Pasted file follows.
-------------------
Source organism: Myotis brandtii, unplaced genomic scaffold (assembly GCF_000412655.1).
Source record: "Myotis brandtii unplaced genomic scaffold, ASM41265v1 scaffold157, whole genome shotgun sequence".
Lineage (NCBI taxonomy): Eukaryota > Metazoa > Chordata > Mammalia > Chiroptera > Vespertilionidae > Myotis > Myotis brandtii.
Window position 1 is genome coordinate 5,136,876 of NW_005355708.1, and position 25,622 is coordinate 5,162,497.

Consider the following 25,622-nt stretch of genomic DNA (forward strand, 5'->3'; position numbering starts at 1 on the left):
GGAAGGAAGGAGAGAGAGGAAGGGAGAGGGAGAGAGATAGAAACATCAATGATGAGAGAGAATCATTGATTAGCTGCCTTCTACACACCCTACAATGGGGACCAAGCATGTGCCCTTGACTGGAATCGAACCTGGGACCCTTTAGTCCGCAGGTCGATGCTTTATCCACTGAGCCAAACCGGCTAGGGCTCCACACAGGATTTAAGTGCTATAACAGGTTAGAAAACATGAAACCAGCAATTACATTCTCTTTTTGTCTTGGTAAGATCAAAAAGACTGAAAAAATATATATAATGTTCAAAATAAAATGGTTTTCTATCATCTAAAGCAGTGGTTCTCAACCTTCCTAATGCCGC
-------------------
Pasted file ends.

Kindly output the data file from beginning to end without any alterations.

Source organism: Myotis brandtii, unplaced genomic scaffold (assembly GCF_000412655.1).
Source record: "Myotis brandtii unplaced genomic scaffold, ASM41265v1 scaffold157, whole genome shotgun sequence".
Lineage (NCBI taxonomy): Eukaryota > Metazoa > Chordata > Mammalia > Chiroptera > Vespertilionidae > Myotis > Myotis brandtii.
Window position 1 is genome coordinate 5,136,876 of NW_005355708.1, and position 25,622 is coordinate 5,162,497.

Consider the following 25,622-nt stretch of genomic DNA (forward strand, 5'->3'; position numbering starts at 1 on the left):
GGAAGGAAGGAGAGAGAGGAAGGGAGAGGGAGAGAGATAGAAACATCAATGATGAGAGAGAATCATTGATTAGCTGCCTTCTACACACCCTACAATGGGGACCAAGCATGTGCCCTTGACTGGAATCGAACCTGGGACCCTTTAGTCCGCAGGTCGATGCTTTATCCACTGAGCCAAACCGGCTAGGGCTCCACACAGGATTTAAGTGCTATAACAGGTTAGAAAACATGAAACCAGCAATTACATTCTCTTTTTGTCTTGGTAAGATCAAAAAGACTGAAAAAATATATATAATGTTCAAAATAAAATGGTTTTCTATCATCTAAAGCAGTGGTTCTCAACCTTCCTAATGCCGC